Ramirez and Ortiz Red Sox's fear factor

The Baltimore Sun

BOSTON-- --Like bottles of champagne and big shiny trophies, emotions, too, have assigned positions in the playoffs. To the victors goes elation. And to the opposing clubhouse go tears. Before we even reach that point, though, there are tiny emotional markers that guide us along the path.

We've seen Field of Dreams, so we've long ago given up on that silly notion that there's no crying in baseball. But there's still one basic emotional tenet that was true a century ago and will remain true a century from now: There's no room for fear.

As the American League Championship Series moves to Cleveland for Game 3 tomorrow, the Red Sox rode strong bats and reliable pitching arms out of New England. And the Indians? They were chased back home with only a short period of time to shake those haunting images of David Ortiz and Manny Ramirez.

The final score last night didn't matter; the Indians surely went to sleep clutching teddy bears and basking in the glow of night lights -- anything to stave off the nightmares of the middle of that Boston order.

Every couple of innings, Ramirez and Ortiz strode to the plate, dug their spikes in the dirt and looked straight ahead. Sixty feet, 6 inches away, a man with an outdated cartoon caricature on his hat struggled to keep his knees still. It didn't matter whom the Indians pitcher was; whenever Boston's No. 3 and 4 hitters were at the plate, you looked to the mound and heard that Southwest Airlines slogan: Wanna get away?

There were countless examples these first two games, but let's just look at the fifth inning of Game 2. The Indians held a 5-3 advantage, and they decided to yank Fausto Carmona when it was Ortiz's turn to bat. There was no way Carmona was going to have another shot at the Red Sox's rotund designated hitter, who had tied a postseason record in the third inning by reaching base in 10 consecutive plate appearances.

Rafael Perez threw three straight balls to Ortiz before working the count full and getting the slugger to ground into a forceout. Before he could catch his breath, he had an 0-2 count on Ramirez, who promptly blasted a two-run homer to right-center field to tie the game.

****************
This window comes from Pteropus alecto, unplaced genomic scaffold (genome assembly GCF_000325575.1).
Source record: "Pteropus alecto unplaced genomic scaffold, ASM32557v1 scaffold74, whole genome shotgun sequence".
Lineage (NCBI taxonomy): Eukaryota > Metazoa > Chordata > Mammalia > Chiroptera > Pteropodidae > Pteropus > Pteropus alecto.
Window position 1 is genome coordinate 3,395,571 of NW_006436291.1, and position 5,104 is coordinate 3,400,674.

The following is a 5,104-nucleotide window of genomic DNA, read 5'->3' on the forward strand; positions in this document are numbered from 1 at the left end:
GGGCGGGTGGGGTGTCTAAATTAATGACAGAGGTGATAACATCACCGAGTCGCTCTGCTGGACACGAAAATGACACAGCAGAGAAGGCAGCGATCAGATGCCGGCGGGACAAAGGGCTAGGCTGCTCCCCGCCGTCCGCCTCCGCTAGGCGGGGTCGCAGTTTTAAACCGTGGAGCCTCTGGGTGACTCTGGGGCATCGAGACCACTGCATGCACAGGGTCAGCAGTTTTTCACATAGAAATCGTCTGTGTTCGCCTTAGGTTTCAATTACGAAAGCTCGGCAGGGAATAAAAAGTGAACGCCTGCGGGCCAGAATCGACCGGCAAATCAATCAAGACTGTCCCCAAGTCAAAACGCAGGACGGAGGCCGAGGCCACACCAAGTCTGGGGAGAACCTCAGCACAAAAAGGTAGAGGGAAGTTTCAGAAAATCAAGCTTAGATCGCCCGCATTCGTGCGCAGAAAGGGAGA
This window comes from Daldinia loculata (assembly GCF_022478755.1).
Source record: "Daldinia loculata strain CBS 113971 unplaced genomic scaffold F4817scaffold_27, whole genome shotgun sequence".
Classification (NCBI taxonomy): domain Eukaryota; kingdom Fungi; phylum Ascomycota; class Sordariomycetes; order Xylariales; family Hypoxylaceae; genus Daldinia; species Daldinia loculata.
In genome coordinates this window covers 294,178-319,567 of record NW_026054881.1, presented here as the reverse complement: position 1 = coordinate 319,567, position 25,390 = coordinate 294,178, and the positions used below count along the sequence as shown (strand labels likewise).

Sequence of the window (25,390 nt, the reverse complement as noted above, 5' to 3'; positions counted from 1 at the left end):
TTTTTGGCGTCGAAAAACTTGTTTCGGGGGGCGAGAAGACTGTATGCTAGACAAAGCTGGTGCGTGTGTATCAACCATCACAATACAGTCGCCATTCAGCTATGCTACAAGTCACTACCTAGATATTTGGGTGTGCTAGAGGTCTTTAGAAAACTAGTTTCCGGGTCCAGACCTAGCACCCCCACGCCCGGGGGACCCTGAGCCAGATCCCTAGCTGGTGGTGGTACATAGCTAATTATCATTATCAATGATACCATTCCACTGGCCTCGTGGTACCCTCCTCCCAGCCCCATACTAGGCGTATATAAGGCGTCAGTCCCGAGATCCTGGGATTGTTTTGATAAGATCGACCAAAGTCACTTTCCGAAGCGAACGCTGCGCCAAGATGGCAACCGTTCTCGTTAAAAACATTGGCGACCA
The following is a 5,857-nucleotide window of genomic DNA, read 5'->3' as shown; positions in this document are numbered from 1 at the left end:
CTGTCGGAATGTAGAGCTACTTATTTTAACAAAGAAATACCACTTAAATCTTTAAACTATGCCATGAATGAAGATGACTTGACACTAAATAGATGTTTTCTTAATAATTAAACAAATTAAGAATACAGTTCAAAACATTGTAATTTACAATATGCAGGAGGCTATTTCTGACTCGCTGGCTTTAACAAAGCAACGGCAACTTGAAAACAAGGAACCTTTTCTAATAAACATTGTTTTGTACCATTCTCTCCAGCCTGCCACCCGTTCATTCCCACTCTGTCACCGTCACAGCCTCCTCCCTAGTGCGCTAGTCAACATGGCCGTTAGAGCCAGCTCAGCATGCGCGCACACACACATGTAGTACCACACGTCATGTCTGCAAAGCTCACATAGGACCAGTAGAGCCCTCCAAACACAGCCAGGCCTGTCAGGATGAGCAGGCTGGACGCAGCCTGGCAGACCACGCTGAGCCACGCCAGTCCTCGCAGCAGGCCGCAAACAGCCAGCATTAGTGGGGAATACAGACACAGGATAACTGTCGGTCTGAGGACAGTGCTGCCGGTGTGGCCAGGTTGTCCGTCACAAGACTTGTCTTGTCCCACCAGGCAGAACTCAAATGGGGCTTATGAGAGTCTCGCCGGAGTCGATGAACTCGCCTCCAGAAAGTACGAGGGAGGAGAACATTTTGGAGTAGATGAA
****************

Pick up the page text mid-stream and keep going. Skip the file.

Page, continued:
Perez was so rattled that three pitches later, he gave up a second homer to Mike Lowell.

Champions welcome challenges. Through the first two games of this series, the Indians have reacted to the mere sight of Ortiz and Ramirez with awe. In Boston's 10-3 win Friday, Ortiz and Ramirez became the first teammates in postseason history to each reach base in all five at-bats.

It's not difficult to see what strikes such fear in the Indians' arms. After Ortiz's first two at-bats last night, he had reached base safely in 18 of 20 plate appearances this postseason. And Ramirez reached base in 14 of his first 20 plate appearances this postseason. His two-run shot in the fifth inning last night was his 23rd postseason homer, moving him past Bernie Williams and atop the all-time list.

The pair feed off each other like few players in the game. Ortiz and Ramirez aren't just playing as well as they have all season; they might be hitting as well as any 3-4 hitters have ever managed in the playoffs. Such a pronouncement isn't because every ball disappears over the fence, but because of how intelligently and patiently they approach each at-bat.

Even when Indians pitchers are ahead in the count, they've been behind in the head.

In Game 1, Ramirez twice strode to the plate with the bases loaded, and he twice fell behind 0-2. And twice he eventually watched ball four float by to force in a run. With a big swinger in a big game, nerves wound tight and behind in the count, it's remarkable to reach a full count a single time. (In fact, in postseason history, no other player has walked with the bases loaded more than once.)

But it only got better.

Amazingly, in the third inning last night, Ramirez again was in the batter's box with the bases loaded. Unlike one night earlier, Carmona didn't bother getting ahead in the count. On four straight pitches, he walked Ramirez to force in the Red Sox's first run.

You ride pitching and defense to get here. You rely on good hitting to win. For most playoff teams, they've won enough games so that performing with confidence is a given. But there aren't a lot of lineups like Boston's, and it's not often that so many parts are clicking at once. As the series moves to Cleveland, you can bet Ortiz and Ramirez will bring their bats.

If the Indians hope to take advantage of their home field, they'd better have left the fear that hampered them in the first two games somewhere back in Boston.


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